Under such challenging conditions, improvement should be regarded in the context of improved detail, rather than perfectly point or circle-like stellar profiles. While stars may definitely become more pin-point and/or 'rounder', particularly areas that are (or are close to) over-exposing, such as very bright stars, may not contain enough data for reconstruction due to clipping or non-linearity issues. Binning the resulting image slightly afterwards, may somewhat help hide issues in the stellar profiles. Alternatively, the Repair module may help correcting these stars.

A side-by-side of Jupiter not deconvolved (left) and deconvolved (right)
Just using synthetic PSF modelling, the SVDecon module is just as effective on lunar, planetary and solar datasets, as it is on deep space datasets.

PSF Resampling mode

The SVDecon module is innovative in many ways, and one such innovation is its ability to re-sample the stars as they are being deconvolved. This feedback tends to reduce the development of ringing artifacts and can improve results further.

Three 'PSF Resampling' modes are available;

  • None; no resampling and model reconstruction occurs during deconvolution - the samples are used as-is.
  • Intra-Iteration; all samples are resampled at their original locations for each iteration
  • Intra-Iteration + Centroid Tracking; all samples are resampled after their locations have first been re-determined.Intra-iteration resampling while a preview is being used will only re-sample the samples that are contained within the preview. Therefore, the full effects of intra-iteration resampling are best evaluated without a preview being defined. As, depending on your system's CPU and GPU resources, intra-iteration resampling may be rather taxing, it may be useful to evaluate its effects only once all samples are set and once you are happy with the results without PSF resampling activated.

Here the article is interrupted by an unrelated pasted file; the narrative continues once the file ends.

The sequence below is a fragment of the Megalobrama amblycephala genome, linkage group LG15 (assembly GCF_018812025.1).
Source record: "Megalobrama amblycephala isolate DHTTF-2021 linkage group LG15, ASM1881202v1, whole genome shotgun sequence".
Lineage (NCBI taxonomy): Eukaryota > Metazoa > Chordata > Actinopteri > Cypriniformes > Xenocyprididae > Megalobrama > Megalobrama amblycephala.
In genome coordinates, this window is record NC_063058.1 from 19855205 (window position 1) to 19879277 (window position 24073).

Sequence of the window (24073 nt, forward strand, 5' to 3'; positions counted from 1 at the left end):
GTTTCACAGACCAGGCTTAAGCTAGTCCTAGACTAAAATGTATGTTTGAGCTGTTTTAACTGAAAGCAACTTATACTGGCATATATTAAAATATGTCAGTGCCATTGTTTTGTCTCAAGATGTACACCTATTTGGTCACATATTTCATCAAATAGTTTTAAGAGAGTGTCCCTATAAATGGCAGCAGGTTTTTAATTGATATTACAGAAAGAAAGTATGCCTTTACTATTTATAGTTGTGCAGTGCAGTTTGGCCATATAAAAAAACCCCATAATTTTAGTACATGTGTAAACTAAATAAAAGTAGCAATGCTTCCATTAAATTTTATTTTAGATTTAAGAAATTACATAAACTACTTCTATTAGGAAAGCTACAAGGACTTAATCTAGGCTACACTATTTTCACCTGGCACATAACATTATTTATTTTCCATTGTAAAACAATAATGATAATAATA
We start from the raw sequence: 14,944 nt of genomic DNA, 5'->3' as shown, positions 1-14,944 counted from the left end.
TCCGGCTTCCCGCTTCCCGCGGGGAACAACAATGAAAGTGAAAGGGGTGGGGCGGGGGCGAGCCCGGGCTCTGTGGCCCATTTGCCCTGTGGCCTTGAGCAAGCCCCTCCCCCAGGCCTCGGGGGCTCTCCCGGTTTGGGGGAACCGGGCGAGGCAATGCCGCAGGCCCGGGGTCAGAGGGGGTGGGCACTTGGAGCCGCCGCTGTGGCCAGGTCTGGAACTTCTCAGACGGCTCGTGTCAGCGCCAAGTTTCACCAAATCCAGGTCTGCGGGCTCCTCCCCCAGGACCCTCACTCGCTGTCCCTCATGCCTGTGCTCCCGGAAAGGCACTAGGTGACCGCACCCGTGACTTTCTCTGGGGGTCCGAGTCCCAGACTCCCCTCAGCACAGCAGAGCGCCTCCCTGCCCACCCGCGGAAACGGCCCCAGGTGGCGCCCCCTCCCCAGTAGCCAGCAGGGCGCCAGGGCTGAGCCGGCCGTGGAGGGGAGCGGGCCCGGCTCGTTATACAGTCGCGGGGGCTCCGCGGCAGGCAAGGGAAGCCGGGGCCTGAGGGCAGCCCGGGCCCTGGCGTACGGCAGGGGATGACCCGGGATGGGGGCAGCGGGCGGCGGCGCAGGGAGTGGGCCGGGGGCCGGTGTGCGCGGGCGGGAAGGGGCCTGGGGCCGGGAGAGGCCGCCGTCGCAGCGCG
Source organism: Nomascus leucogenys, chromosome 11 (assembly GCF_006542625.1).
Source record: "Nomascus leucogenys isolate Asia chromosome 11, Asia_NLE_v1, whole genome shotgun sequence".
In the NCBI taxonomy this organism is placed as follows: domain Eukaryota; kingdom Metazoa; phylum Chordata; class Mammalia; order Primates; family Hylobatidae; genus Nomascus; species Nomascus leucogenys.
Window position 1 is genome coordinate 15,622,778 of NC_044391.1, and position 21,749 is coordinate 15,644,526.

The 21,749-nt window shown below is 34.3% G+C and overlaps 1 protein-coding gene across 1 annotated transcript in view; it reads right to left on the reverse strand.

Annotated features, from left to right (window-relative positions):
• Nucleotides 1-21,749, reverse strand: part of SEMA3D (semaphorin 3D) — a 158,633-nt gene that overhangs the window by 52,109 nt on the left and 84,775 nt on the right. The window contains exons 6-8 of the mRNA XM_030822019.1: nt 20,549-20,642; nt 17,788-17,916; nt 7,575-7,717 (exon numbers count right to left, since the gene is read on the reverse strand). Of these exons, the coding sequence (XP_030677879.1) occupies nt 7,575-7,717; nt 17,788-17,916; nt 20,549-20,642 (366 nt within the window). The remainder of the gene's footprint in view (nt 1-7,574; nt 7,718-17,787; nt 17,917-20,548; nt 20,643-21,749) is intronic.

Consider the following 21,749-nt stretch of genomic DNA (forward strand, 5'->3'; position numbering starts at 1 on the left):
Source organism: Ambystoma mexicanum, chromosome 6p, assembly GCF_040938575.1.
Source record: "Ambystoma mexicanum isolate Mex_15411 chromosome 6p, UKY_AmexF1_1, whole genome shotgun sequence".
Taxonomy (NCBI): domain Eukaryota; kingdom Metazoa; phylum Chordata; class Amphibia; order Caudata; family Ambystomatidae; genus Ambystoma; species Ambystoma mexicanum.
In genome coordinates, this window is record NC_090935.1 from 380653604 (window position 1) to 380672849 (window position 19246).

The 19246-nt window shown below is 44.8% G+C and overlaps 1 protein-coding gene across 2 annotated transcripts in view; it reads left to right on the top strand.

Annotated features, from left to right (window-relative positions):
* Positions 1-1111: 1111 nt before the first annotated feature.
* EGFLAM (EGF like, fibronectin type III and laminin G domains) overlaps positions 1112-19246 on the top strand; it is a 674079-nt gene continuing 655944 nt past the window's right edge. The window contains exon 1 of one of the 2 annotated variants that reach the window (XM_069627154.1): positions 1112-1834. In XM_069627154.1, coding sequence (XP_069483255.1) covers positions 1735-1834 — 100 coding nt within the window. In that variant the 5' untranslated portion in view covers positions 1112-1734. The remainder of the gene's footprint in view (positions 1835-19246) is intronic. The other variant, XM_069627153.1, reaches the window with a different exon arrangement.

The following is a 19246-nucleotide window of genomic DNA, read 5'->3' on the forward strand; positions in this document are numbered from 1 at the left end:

Dynamic Range Extension

The 'Dynamic Range Extension' parameter provides any reconstructed highlights with 'room' to show their detail, rather than clipping themt against the white point of the input image. Use this parameter if significant latent detail is recovered that requires more dynamic range to be fully appreciated. Lunar datasets can often benefit from an extended dynamic range allocation.

Planetary, solar and lunar datasets

A preset for lunar, planetary, solar use quickly configures the module for lunar, planetary and solar purposes; it clears the apodization mask (no star sampling possible/needed) and dials in a much higher amount of iterations. It also dials in a large synthetic PSF radius more suitable to reverse atmospheric turbulence-induced blur for high magnification datasets. You will likely want to increase the amount of iterations further, as well as adjust the PSF radius to better model the specific seeing conditions.

Evaluating the result

A considerable amount of research and development has gone into CPU and GPU optimisation of the algorithm; an important part of image processing is getting accurate feedback as soon as possible on decisions made, samples set, and parameters tweaked.

As a result, it is possible to evaluate the result of including and excluding samples in near-real-time; you do not need to wait minutes for the algorithm to complete. This is particularly the case when a smaller preview area is selected.

As stated previously, please note however, that the 'PSF Resampling' feature is only carried out on any samples that exist in the preview area. As a result, when a 'PSF Resampling' mode is selected, previews may differ somewhat from the full image. To achieve a preview for an area when a 'PSF Resampling' mode is selected, try to include as many samples in the preview area as possible when defining the preview area's bounding box.

With the aforementioned caveat with regards to resampling in mind however, any samples that fall outside the preview are still used for construction of the local PSF models for pixels inside the preview. In other words, the results in the preview should be near-identical to deconvolution of the full image, unless a specific 'PSF Resampling' mode is used.

A 3x3 image demonstrating deconvolution of Hubble Space Telescope data.
SVDecon can greatly improve the clarity of image data from even space telescopes and probes such as the Hubble Space Telescope. Left column: original data, Center column: SV deconvolved data, Right column: default noise mitigation during final signal Tracking Denoise stage, demonstrating precise, autonomous deconvolution-induced grain and artifact tracking.

Noise and artifact propagation

While it is best to avoid overly aggressive settings that exacerbate noise grain (for example by specifying a too large number of iterations), a significant portion of such grain will be still be very effectively addressed during the final noise reduction stage; StarTools' Tracking engine will have pin-pointed the noise grain and its severity and should be able to significantly reduce its prevalence during final noise reduction (e.g. when switching Tracking off).

Ringing artifacts and/or singularity-related artifacts are harder to address and their development are best avoided in the first place by choosing appropriate settings. As a last resort, the 'Deringing Amount', 'Deringing Detect' and 'Deringing Fuzz' parameters can be used to help mitigate their prevalence.